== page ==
It's every parent's worst nightmare and every teenager's dream – a teenage driver's license. With the increased freedom comes increased risk, and increased parental worry. So what happens when a teenager does get into an accident? In this article, we'll talk about the consequences of a teenage at-fault accident, liability, and teenage driving statistics.
If you were in an accident with a teenage driver or if your teenager caused the accident, call or text our car accident lawyers in Arizona to schedule a free initial consultation. You can reach us at 602-345-1818 or fill out our convenient and confidential online form.
Teenagers Are, Statistically-Speaking, Not Great Drivers
Every year, teenagers account for a disproportionate amount of accidents. Teenage drivers are more likely to engage in distracted driving and speeding; they also tend to make inexperienced decisions behind the wheel. According to the Centers for Disease Control (CDC), in 2019, almost 2,400 teens in the US aged 13 - 19 were killed as a result of car accidents. Around 258,000 teenagers were treated for injuries sustained in accidents at the emergency room. Translated into other terms, about 7 teenagers a day died in fatal crashes, while hundreds more were injured. The CDC also reports that motor vehicle crash fatalities among teens 15 - 19 years of age resulted in about $4.8 billion in medical and work loss costs for crashes that occurred in 2018.
Risk Factors Associated with Teenage Driving
Teenagers have little experience when they get their license, which is a huge risk factor. Teens are more likely not to recognize dangerous situations. They are also more likely to make poor driving decisions due to their inexperience.
Additionally, nighttime and weekend driving may be more dangerous – teens are more likely to be behind the wheel during these times. In 2019, 40% of car accident fatalities among teens happened between 9 pm and 6 am, and 52% occurred on Friday, Saturday, or Sunday. According to a 2016–2017 report by National Household Travel Survey, data indicates that minor drivers aged 16 - 19 years were almost 3 times as likely to be involved in fatal nighttime crashes than adult drivers aged 30 - 59 years per mile driven.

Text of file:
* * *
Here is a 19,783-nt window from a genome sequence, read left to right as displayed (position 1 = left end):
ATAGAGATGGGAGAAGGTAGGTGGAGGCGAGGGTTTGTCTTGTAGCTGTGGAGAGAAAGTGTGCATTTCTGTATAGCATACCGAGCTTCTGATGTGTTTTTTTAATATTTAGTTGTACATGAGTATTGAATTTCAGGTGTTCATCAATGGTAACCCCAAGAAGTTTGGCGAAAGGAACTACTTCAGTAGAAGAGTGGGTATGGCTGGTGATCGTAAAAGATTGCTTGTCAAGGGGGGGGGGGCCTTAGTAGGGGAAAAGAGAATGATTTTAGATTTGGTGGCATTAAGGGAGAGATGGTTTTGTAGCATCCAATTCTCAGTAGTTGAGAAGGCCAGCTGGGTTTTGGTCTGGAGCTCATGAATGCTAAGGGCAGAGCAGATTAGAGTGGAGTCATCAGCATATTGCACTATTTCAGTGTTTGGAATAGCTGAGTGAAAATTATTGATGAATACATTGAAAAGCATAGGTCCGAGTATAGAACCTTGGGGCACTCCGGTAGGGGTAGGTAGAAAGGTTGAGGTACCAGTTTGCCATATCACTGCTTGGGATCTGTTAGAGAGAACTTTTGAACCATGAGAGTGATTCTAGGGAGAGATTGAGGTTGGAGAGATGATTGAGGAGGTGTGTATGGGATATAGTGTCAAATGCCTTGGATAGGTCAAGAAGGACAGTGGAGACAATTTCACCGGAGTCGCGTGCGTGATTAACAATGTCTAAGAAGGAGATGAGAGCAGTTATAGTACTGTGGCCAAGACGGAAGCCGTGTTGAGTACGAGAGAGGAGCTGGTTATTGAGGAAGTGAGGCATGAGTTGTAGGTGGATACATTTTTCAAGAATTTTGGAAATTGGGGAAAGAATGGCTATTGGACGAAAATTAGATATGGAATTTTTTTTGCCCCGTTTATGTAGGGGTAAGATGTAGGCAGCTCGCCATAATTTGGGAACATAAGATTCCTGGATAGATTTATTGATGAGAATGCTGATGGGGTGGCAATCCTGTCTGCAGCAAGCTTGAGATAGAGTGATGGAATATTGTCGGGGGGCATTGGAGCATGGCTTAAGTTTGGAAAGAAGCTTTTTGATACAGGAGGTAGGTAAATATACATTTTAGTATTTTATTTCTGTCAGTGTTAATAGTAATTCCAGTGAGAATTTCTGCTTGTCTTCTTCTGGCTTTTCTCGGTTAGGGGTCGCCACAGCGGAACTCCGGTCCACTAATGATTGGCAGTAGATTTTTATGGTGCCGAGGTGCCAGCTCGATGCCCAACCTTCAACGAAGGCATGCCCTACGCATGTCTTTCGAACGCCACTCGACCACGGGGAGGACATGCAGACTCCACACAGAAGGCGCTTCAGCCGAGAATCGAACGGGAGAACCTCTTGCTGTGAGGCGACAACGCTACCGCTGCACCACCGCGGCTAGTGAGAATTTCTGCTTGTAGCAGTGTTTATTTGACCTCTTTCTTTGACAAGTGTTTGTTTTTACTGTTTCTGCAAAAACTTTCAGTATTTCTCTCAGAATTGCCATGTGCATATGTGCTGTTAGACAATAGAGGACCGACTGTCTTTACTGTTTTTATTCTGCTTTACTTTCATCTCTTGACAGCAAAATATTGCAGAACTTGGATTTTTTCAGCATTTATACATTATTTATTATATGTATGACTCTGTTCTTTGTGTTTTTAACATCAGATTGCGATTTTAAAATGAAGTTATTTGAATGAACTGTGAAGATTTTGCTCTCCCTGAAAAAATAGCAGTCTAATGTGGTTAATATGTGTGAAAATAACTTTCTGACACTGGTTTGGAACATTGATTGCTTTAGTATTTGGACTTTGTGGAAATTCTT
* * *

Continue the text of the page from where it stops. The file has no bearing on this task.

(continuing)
Teen drivers are also less likely to utilize their seatbelts. Of the teen drivers and passengers 16 - 19 years of age who died in car accidents in 2019, almost half were unrestrained at the time of the crash (when restraint use was known).
Distracted driving is a big issue for teen drivers, and it can cause severe accidents. There are three types of distracted driving:
- Visual - This includes engaging in any activity that involves taking your eyes off the road, such as texting, using a navigation system, or applying makeup
- Manual - This includes taking your hands off the wheel, for eating or adjusting the radio
- Cognitive - This includes things that take your mind off of driving, like talking on the phone or speaking with other passengers
Some common forms of distracted driving for teenagers include:
- Using a mobile device, including to text, use social media, talk or FaceTime, access the internet, or take selfies
- Watching/streaming videos or using entertainment devices
- Grooming while driving, such as doing hair or makeup
- Eating behind the wheel
- Rowdy passengers, partying or dancing in the car
- Driving while upset, emotional, or angry
- Reading a book, newspaper, directions, instructions, or email
Arizona Laws Protecting Teen Drivers
Note that Arizona has laws in place to keep teens safe on the road. A teenager under the age of 18 with a graduated driver's license is not permitted to legally operate a motor vehicle on a public highway with more than one passenger at a time in Arizona. Exceptions may apply. This rule is intended to reduce distracted driving.
A parent or legal guardian has to sign a teenager's application for a graduated driver's license for the Motor Vehicle Division (MVD) to be able to process it. An MVD agent must witness the signature and notarize it. The adult who signs will be responsible for any misconduct by the teenager while he or she is driving.
What to Do After a Teenage Car Accident
If your teenager is in an accident, ensure they follow our car accident aftermath checklist to protect themselves, their passengers, others involved, as well as any potential claims they may have in the future.
- Assess the safety and health of yourself and others involved; call for medical assistance, if needed
- Ensure you call the authorities to draft an official report; this may be a crucial piece of evidence going forward
- Get information from the other driver(s), including their name, address, telephone number, driver's license number, and insurance information.
- Obtain information from potential witnesses of the accident
- Take pictures of the accident; remember to do so safely
- Do not post pictures of the accident on social media
- Never take blame or admit fault of any kind; this can be used against you later
- See a doctor; even if you “feel fine” following the accident, remember that potential injuries may not be evident until days after the accident has happened
Liability in Teenage Car Accidents
Typically, a parent or guardian will be vicariously liable for the teen if he or she caused the accident. These rules of vicarious liability apply to cases where the minor under 18 years of age engaged in negligent or reckless behavior that caused the accident. Financial recovery of the involved parties will typically fall on the insurance policy of the at-fault teen's parents.
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Note that the information on our website and blog is intended for general information purposes only. It is NOT intended to be taken as legal advice. Every case is unique, so please call our car accident lawyers about the specifics of your case.